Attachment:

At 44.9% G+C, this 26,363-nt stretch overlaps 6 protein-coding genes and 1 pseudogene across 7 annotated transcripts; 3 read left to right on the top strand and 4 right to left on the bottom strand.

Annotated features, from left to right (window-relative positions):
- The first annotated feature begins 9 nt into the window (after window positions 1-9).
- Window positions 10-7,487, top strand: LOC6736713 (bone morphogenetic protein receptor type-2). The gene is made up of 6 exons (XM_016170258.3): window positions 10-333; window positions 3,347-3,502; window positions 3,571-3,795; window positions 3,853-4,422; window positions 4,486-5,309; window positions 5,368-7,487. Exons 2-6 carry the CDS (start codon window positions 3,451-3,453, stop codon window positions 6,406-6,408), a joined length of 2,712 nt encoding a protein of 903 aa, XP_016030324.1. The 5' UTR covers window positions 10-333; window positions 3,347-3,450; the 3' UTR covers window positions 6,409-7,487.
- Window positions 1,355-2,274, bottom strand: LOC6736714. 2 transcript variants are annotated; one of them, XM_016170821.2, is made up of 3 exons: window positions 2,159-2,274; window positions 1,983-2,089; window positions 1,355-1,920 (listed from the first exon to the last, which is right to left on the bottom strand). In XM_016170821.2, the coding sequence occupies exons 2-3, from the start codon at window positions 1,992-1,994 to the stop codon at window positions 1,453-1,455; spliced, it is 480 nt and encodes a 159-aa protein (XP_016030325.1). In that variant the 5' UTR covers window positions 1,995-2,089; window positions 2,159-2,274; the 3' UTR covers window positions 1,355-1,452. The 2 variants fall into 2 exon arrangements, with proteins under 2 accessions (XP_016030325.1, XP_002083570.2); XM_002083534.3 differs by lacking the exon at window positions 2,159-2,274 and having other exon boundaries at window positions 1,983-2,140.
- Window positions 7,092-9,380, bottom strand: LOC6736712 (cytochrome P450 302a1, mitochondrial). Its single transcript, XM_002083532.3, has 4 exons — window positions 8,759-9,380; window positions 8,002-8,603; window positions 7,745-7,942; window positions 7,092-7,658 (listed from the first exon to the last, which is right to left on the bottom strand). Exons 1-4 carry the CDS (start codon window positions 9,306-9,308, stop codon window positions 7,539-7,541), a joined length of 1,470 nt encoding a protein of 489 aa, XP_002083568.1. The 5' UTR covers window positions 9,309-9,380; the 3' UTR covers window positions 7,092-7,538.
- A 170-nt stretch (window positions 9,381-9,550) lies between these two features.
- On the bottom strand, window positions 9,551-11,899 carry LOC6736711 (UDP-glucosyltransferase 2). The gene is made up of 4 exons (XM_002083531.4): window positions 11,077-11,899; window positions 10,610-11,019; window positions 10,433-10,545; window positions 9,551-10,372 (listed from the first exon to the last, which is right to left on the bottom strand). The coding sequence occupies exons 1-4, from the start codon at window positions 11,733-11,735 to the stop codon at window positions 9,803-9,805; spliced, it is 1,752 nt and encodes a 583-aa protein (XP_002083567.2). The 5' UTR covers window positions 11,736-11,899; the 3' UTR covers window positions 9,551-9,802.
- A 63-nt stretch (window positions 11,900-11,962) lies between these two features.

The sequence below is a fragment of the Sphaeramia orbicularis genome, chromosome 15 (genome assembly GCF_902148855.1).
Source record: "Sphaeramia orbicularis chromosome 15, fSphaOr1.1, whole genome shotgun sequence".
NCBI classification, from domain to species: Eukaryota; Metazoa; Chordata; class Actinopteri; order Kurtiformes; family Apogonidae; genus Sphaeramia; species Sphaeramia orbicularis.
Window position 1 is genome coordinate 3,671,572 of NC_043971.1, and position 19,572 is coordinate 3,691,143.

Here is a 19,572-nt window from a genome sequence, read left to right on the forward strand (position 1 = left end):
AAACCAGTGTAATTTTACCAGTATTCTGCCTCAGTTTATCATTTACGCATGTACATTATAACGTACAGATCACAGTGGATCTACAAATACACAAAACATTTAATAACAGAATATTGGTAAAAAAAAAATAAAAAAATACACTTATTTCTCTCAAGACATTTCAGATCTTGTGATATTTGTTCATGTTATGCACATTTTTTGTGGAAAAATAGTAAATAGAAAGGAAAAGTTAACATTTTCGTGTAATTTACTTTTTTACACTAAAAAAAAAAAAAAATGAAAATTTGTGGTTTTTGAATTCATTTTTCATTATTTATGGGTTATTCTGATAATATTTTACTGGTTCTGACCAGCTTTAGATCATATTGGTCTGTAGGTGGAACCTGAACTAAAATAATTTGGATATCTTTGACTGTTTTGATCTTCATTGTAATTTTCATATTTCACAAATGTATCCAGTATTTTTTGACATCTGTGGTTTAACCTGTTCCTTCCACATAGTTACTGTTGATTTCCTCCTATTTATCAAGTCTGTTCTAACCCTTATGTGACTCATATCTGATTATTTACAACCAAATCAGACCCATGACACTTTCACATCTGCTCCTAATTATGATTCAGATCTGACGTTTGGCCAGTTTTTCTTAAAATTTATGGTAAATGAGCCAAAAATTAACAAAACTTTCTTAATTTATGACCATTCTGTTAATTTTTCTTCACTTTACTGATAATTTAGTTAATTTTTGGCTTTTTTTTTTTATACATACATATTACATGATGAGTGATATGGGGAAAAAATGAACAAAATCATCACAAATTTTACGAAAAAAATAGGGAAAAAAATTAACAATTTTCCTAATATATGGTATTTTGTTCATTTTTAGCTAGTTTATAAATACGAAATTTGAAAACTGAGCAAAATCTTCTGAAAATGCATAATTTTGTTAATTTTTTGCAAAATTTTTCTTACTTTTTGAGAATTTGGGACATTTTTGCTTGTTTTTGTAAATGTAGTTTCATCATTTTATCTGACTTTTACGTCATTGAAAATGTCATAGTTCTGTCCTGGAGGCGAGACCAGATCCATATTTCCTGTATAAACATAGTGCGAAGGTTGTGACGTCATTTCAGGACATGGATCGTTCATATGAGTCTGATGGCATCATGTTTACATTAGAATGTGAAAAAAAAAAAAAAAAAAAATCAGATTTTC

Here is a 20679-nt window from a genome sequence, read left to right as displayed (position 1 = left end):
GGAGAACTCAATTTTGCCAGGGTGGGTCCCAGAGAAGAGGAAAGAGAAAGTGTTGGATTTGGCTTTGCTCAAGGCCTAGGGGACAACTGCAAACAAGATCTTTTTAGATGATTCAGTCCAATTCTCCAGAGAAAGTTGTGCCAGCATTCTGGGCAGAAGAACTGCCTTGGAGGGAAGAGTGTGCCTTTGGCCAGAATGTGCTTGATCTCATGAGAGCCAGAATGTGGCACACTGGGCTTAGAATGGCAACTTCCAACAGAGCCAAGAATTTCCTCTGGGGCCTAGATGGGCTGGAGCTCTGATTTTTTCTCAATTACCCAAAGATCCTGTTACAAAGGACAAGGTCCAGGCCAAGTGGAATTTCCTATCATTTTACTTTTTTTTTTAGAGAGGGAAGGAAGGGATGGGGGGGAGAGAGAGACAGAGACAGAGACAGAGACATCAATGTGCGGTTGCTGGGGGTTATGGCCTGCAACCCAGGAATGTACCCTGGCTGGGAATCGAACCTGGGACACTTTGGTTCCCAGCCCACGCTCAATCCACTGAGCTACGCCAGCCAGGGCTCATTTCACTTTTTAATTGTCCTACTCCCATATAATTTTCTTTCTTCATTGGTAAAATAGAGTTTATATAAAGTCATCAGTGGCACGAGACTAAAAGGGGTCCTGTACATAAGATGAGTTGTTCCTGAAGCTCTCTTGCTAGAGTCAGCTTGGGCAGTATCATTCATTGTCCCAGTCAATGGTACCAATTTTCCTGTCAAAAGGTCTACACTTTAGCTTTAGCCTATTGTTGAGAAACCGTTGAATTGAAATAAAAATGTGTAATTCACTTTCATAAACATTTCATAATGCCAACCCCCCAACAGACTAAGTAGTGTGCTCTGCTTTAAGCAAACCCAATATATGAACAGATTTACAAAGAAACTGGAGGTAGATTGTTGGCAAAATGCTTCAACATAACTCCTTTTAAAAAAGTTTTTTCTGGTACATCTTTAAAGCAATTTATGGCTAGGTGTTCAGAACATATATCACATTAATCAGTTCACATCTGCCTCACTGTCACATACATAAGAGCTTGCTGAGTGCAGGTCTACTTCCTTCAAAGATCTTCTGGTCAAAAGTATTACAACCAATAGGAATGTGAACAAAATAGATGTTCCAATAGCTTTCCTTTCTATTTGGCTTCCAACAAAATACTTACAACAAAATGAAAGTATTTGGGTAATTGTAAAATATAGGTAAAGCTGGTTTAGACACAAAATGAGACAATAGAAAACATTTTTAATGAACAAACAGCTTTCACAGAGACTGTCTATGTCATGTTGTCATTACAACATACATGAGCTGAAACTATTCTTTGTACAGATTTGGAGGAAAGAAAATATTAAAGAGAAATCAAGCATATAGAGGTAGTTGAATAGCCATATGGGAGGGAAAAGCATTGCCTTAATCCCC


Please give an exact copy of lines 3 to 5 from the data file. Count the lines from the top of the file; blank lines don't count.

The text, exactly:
- The first annotated feature begins 9 nt into the window (after window positions 1-9).
- Window positions 10-7,487, top strand: LOC6736713 (bone morphogenetic protein receptor type-2). The gene is made up of 6 exons (XM_016170258.3): window positions 10-333; window positions 3,347-3,502; window positions 3,571-3,795; window positions 3,853-4,422; window positions 4,486-5,309; window positions 5,368-7,487. Exons 2-6 carry the CDS (start codon window positions 3,451-3,453, stop codon window positions 6,406-6,408), a joined length of 2,712 nt encoding a protein of 903 aa, XP_016030324.1. The 5' UTR covers window positions 10-333; window positions 3,347-3,450; the 3' UTR covers window positions 6,409-7,487.
- Window positions 1,355-2,274, bottom strand: LOC6736714. 2 transcript variants are annotated; one of them, XM_016170821.2, is made up of 3 exons: window positions 2,159-2,274; window positions 1,983-2,089; window positions 1,355-1,920 (listed from the first exon to the last, which is right to left on the bottom strand). In XM_016170821.2, the coding sequence occupies exons 2-3, from the start codon at window positions 1,992-1,994 to the stop codon at window positions 1,453-1,455; spliced, it is 480 nt and encodes a 159-aa protein (XP_016030325.1). In that variant the 5' UTR covers window positions 1,995-2,089; window positions 2,159-2,274; the 3' UTR covers window positions 1,355-1,452. The 2 variants fall into 2 exon arrangements, with proteins under 2 accessions (XP_016030325.1, XP_002083570.2); XM_002083534.3 differs by lacking the exon at window positions 2,159-2,274 and having other exon boundaries at window positions 1,983-2,140.